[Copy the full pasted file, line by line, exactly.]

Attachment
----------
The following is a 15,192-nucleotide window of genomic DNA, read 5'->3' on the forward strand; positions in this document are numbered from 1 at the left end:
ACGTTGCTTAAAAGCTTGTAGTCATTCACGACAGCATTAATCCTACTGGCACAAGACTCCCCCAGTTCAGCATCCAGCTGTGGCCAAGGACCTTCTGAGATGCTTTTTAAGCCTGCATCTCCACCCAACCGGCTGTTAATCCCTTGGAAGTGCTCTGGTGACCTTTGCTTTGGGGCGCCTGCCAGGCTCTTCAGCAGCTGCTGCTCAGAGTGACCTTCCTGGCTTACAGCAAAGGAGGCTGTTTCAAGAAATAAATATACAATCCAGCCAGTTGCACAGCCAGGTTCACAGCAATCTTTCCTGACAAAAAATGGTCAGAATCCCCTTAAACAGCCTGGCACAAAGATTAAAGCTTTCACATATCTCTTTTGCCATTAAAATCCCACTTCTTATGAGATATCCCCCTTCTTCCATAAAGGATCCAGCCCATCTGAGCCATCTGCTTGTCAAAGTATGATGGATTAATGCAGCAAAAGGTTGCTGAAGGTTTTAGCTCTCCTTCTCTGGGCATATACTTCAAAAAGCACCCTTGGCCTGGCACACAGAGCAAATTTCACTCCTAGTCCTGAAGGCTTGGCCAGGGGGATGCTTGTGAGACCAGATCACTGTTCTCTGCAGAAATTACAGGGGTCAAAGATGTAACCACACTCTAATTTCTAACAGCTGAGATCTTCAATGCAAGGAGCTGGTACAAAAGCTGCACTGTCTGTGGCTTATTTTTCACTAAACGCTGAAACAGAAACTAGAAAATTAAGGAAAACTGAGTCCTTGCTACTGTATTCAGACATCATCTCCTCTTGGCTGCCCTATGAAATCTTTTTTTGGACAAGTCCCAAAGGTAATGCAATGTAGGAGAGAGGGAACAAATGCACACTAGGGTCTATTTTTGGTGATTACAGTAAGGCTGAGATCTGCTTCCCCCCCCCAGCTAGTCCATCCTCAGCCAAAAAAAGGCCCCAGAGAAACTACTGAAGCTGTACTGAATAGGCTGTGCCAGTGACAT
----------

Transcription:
The following is a 15,192-nucleotide window of genomic DNA, read 5'->3' on the forward strand; positions in this document are numbered from 1 at the left end:
ACGTTGCTTAAAAGCTTGTAGTCATTCACGACAGCATTAATCCTACTGGCACAAGACTCCCCCAGTTCAGCATCCAGCTGTGGCCAAGGACCTTCTGAGATGCTTTTTAAGCCTGCATCTCCACCCAACCGGCTGTTAATCCCTTGGAAGTGCTCTGGTGACCTTTGCTTTGGGGCGCCTGCCAGGCTCTTCAGCAGCTGCTGCTCAGAGTGACCTTCCTGGCTTACAGCAAAGGAGGCTGTTTCAAGAAATAAATATACAATCCAGCCAGTTGCACAGCCAGGTTCACAGCAATCTTTCCTGACAAAAAATGGTCAGAATCCCCTTAAACAGCCTGGCACAAAGATTAAAGCTTTCACATATCTCTTTTGCCATTAAAATCCCACTTCTTATGAGATATCCCCCTTCTTCCATAAAGGATCCAGCCCATCTGAGCCATCTGCTTGTCAAAGTATGATGGATTAATGCAGCAAAAGGTTGCTGAAGGTTTTAGCTCTCCTTCTCTGGGCATATACTTCAAAAAGCACCCTTGGCCTGGCACACAGAGCAAATTTCACTCCTAGTCCTGAAGGCTTGGCCAGGGGGATGCTTGTGAGACCAGATCACTGTTCTCTGCAGAAATTACAGGGGTCAAAGATGTAACCACACTCTAATTTCTAACAGCTGAGATCTTCAATGCAAGGAGCTGGTACAAAAGCTGCACTGTCTGTGGCTTATTTTTCACTAAACGCTGAAACAGAAACTAGAAAATTAAGGAAAACTGAGTCCTTGCTACTGTATTCAGACATCATCTCCTCTTGGCTGCCCTATGAAATCTTTTTTTGGACAAGTCCCAAAGGTAATGCAATGTAGGAGAGAGGGAACAAATGCACACTAGGGTCTATTTTTGGTGATTACAGTAAGGCTGAGATCTGCTTCCCCCCCCCAGCTAGTCCATCCTCAGCCAAAAAAAGGCCCCAGAGAAACTACTGAAGCTGTACTGAATAGGCTGTGCCAGTGACAT